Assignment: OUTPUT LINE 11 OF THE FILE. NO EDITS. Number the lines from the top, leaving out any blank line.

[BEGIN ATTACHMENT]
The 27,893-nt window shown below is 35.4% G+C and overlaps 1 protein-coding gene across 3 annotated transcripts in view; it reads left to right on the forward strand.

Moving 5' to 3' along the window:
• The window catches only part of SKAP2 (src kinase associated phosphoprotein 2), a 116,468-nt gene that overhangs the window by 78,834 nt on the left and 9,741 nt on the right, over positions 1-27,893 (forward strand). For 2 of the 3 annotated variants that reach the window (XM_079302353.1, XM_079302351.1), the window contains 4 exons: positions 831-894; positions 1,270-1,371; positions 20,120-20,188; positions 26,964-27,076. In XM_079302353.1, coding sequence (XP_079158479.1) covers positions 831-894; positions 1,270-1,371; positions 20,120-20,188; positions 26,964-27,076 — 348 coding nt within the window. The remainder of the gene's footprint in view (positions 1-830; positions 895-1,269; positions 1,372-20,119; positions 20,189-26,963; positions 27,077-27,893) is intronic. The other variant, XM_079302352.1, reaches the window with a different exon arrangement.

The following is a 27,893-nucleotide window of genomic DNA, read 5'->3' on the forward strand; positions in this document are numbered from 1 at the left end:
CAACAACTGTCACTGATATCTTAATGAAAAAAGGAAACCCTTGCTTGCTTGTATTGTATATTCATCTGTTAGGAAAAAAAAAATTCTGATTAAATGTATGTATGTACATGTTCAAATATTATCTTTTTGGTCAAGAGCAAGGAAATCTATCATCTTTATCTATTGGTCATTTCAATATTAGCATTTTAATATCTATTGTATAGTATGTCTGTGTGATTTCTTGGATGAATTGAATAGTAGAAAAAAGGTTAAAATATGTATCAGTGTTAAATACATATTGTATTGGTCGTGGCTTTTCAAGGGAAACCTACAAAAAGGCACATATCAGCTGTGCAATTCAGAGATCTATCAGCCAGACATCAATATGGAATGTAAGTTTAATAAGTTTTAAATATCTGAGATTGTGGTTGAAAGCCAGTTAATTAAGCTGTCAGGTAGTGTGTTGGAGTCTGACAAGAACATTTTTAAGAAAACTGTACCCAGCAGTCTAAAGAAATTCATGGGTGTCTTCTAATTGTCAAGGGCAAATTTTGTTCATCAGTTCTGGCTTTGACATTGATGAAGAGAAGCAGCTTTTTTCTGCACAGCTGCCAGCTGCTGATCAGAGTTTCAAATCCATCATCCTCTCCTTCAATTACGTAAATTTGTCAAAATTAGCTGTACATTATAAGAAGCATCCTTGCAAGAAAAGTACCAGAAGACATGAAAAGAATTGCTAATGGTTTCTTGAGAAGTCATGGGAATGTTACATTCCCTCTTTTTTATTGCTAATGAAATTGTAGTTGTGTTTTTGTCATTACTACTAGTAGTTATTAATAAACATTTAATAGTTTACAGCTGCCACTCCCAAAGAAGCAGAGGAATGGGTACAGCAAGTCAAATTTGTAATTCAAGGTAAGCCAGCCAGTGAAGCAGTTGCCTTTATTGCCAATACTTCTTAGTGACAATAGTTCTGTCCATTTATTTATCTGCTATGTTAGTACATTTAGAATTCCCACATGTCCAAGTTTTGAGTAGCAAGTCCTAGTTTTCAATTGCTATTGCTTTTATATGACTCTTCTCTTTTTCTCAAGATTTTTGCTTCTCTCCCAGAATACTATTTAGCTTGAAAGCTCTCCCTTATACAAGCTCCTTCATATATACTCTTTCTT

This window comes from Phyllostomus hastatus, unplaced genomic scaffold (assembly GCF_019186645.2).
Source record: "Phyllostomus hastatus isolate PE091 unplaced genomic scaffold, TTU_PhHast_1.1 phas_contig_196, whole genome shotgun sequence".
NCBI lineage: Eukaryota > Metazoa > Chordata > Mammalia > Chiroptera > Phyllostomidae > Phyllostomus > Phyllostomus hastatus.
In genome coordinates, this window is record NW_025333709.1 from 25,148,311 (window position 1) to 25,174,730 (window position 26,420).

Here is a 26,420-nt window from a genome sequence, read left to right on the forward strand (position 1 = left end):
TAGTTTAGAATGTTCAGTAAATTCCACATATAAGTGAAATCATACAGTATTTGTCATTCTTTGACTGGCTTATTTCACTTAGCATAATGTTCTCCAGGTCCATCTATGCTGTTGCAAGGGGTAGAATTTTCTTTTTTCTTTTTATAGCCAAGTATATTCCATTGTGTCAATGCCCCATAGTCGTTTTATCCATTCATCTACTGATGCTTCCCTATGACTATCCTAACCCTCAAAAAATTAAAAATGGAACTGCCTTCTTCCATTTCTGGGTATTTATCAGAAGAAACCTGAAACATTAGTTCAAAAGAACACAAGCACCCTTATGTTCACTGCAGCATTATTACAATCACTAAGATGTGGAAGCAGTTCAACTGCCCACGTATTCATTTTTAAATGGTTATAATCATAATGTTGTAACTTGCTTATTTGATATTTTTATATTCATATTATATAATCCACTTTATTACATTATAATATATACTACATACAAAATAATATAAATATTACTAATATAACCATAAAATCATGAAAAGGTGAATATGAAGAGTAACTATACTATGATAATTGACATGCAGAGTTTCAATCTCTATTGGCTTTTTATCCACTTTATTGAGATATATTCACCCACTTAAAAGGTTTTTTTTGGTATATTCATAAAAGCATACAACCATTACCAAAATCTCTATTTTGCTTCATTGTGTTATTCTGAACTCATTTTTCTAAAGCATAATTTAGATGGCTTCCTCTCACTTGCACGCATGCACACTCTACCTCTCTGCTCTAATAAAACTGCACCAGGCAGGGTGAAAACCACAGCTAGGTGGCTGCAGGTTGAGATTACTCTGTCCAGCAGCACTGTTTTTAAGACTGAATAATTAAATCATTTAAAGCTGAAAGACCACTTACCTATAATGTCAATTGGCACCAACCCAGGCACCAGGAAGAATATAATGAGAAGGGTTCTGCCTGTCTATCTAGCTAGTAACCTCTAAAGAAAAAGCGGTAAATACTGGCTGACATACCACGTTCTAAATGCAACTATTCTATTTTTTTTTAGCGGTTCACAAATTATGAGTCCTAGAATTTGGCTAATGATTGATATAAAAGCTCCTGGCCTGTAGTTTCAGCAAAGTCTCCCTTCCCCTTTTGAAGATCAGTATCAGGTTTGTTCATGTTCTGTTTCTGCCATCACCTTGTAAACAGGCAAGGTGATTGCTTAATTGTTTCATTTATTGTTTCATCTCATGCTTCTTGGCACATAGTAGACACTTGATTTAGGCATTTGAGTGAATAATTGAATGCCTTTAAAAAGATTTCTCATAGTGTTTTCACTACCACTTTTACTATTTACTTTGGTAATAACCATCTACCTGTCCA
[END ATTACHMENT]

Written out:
TAGTTTAGAATGTTCAGTAAATTCCACATATAAGTGAAATCATACAGTATTTGTCATTCTTTGACTGGCTTATTTCACTTAGCATAATGTTCTCCAGGTCCATCTATGCTGTTGCAAGGGGTAGAATTTTCTTTTTTCTTTTTATAGCCAAGTATATTCCATTGTGTCAATGCCCCATAGTCGTTTTATCCATTCATCTACTGATGCTTCCCTATGACTATCCTAACCCTCAAAAAATTAAAAATGGAACTGCCTTCTTCCATTTCTGGGTATTTATCAGAAGAAACCTGAAACATTAGTTCAAAAGAACACAAGCACCCTTATGTTCACTGCAGCATTATTACAATCACTAAGATGTGGAAGCAGTTCAACTGCCCACGTATTCATTTTTAAATGGTTATAATCATAATGTTGTAACTTGCTTATTTGATATTTTTATATTCATATTATATAATCCACTTTATTACATTATAATATATACTACATACAAAATAATATAAATATTACTAATATAACCATAAAATCATGAAAAGGTGAATATGAAGAGTAACTATACTATGATAATTGACATGCAGAGTTTCAATCTCTATTGGCTTTTTATCCACTTTATTGAGATATATTCACCCACTTAAAAGGTTTTTTTTGGTATATTCATAAAAGCATACAACCATTACCAAAATCTCTATTTTGCTTCATTGTGTTATTCTGAACTCATTTTTCTAAAGCATAATTTAGATGGCTTCCTCTCACTTGCACGCATGCACACTCTACCTCTCTGCTCTAATAAAACTGCACCAGGCAGGGTGAAAACCACAGCTAGGTGGCTGCAGGTTGAGATTACTCTGTCCAGCAGCACTGTTTTTAAGACTGAATAATTAAATCATTTAAAGCTGAAAGACCACTTACCTATAATGTCAATTGGCACCAACCCAGGCACCAGGAAGAATATAATGAGAAGGGTTCTGCCTGTCTATCTAGCTAGTAACCTCTAAAGAAAAAGCGGTAAATACTGGCTGACATACCACGTTCTAAATGCAACTATTCTATTTTTTTTTAGCGGTTCACAAATTATGAGTCCTAGAATTTGGCTAATGATTGATATAAAAGCTCCTGGCCTGTAGTTTCAGCAAAGTCTCCCTTCCCCTTTTGAAGATCAGTATCAGGTTTGTTCATGTTCTGTTTCTGCCATCACCTTGTAAACAGGCAAGGTGATTGCTTAATTGTTTCATTTATTGTTTCATCTCATGCTTCTTGGCACATAGTAGACACTTGATTTAGGCATTTGAGTGAATAATTGAATGCCTTTAAAAAGATTTCTCATAGTGTTTTCACTACCACTTTTACTATTTACTTTGGTAATAACCATCTACCTGTCCA